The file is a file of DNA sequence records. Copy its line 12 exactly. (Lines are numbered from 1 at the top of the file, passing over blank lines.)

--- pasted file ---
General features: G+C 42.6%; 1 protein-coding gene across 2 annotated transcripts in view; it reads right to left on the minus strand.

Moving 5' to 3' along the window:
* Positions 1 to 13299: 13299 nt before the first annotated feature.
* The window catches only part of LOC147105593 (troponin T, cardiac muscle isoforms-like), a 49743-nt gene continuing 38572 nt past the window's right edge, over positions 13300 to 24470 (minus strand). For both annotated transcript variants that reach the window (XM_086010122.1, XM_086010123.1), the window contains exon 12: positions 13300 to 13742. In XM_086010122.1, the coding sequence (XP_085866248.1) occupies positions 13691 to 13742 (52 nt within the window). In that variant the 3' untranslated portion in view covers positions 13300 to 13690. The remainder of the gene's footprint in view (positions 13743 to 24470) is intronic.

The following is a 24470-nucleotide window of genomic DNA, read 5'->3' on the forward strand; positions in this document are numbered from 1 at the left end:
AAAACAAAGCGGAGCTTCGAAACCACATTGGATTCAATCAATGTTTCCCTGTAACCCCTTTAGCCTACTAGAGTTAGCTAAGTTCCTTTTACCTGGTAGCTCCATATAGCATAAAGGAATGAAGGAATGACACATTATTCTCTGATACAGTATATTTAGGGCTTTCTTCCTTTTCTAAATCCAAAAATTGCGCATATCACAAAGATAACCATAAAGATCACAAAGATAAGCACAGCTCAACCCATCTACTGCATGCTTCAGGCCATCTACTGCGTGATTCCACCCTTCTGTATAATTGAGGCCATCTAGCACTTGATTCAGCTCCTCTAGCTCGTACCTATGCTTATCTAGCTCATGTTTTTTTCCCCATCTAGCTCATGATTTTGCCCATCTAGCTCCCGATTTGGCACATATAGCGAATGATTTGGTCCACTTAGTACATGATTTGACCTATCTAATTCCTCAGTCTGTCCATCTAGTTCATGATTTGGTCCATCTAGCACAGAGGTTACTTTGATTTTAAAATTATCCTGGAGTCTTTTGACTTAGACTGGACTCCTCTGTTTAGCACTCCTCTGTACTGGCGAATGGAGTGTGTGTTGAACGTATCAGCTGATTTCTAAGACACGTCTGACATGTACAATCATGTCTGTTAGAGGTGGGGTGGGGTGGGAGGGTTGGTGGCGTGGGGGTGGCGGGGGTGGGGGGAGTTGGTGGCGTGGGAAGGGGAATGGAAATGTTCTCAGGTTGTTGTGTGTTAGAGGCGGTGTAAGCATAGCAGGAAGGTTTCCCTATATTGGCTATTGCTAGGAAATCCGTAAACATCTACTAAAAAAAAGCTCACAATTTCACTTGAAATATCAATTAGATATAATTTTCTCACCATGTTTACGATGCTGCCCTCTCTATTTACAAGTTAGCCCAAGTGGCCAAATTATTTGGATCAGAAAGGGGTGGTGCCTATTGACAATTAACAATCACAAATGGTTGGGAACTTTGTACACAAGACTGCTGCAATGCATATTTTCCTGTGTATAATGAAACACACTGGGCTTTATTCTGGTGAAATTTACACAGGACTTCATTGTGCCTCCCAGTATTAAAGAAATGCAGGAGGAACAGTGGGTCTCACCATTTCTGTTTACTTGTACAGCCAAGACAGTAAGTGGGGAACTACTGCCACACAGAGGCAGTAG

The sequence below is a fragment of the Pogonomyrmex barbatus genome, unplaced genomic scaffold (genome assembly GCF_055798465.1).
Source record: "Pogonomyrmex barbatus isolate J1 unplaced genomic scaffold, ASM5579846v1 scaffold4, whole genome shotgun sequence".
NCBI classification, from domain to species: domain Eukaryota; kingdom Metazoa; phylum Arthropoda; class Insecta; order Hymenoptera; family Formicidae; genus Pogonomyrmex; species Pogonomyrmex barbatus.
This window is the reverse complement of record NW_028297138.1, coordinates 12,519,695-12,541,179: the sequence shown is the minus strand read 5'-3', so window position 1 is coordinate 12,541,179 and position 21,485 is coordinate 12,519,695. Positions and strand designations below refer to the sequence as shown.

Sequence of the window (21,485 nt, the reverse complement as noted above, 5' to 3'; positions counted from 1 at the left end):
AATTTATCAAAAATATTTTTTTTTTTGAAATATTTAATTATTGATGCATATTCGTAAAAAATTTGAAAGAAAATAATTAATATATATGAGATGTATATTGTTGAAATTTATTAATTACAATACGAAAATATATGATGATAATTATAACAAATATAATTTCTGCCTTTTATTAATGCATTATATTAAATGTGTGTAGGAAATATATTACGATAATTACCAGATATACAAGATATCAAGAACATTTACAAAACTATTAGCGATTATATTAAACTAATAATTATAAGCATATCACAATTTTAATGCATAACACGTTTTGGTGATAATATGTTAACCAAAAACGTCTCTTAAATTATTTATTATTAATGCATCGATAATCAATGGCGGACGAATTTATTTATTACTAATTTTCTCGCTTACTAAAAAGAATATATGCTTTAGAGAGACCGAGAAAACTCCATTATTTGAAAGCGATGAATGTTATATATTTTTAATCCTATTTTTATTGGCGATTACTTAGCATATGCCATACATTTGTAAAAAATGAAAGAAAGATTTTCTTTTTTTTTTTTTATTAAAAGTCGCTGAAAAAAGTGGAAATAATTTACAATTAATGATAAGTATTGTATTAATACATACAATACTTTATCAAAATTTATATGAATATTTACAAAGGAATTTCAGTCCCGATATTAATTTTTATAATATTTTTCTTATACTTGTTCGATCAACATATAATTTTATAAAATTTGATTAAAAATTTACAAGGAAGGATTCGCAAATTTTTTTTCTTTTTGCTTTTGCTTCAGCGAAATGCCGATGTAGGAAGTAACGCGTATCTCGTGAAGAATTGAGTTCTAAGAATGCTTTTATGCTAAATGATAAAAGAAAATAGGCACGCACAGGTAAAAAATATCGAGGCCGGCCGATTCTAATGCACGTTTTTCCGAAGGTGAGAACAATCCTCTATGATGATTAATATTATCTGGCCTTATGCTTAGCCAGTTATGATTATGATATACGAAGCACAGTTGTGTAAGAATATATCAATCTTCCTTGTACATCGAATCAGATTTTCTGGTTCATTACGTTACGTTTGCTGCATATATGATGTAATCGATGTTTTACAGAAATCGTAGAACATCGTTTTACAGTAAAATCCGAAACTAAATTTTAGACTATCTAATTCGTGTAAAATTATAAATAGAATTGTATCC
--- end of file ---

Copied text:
AATTTATCAAAAATATTTTTTTTTTTGAAATATTTAATTATTGATGCATATTCGTAAAAAATTTGAAAGAAAATAATTAATATATATGAGATGTATATTGTTGAAATTTATTAATTACAATACGAAAATATATGATGATAATTATAACAAATATAATTTCTGCCTTTTATTAATGCATTATATTAAATGTGTGTAGGAAATATATTACGATAATTACCAGATATACAAGATATCAAGAACATTTACAAAACTATTAGCGATTATATTAAACTAATAATTATAAGCATATCACAATTTTAATGCATAACACGTTTTGGTGATAATATGTTAACCAAAAACGTCTCTTAAATTATTTATTATTAATGCATCGATAATCAATGGCGGACGAATTTATTTATTACTAATTTTCTCGCTTACTAAAAAGAATATATGCTTTAGAGAGACCGAGAAAACTCCATTATTTGAAAGCGATGAATGTTATATATTTTTAATCCTATTTTTATTGGCGATTACTTAGCATATGCCATACATTTGTAAAAAATGAAAGAAAGATTTTCTTTTTTTTTTTTTATTAAAAGTCGCTGAAAAAAGTGGAAATAATTTACAATTAATGATAAGTATTGTATTAATACATACAATACTTTATCAAAATTTATATGAATATTTACAAAGGAATTTCAGTCCCGATATTAATTTTTATAATATTTTTCTTATACTTGTTCGATCAACATATAATTTTATAAAATTTGATTAAAAATTTACAAGGAAGGATTCGCAAATTTTTTTTCTTTTTGCTTTTGCTTCAGCGAAATGCCGATGTAGGAAGTAACGCGTATCTCGTGAAGAATTGAGTTCTAAGAATGCTTTTATGCTAAATGATAAAAGAAAATAGGCACGCACAGGTAAAAAATATCGAGGCCGGCCGATTCTAATGCACGTTTTTCCGAAGGTGAGAACAATCCTCTATGATGATTAATATTATCTGGCCTTATGCTTAGCCAGTTATGATTATGATATACGAAGCACAGTTGTGTAAGAATATATCAATCTTCCTTGTACATCGAATCAGATTTTCTGGTTCATTACGTTACGTTTGCTGCATATATGATGTAATCGATGTTTTACAGAAATCGTAGAACATCGTTTTACAGTAAAATCCGAAACTAAATTTTAGACTATCTAATTCGTGTAAAATTATAAATAGAATTGTATCC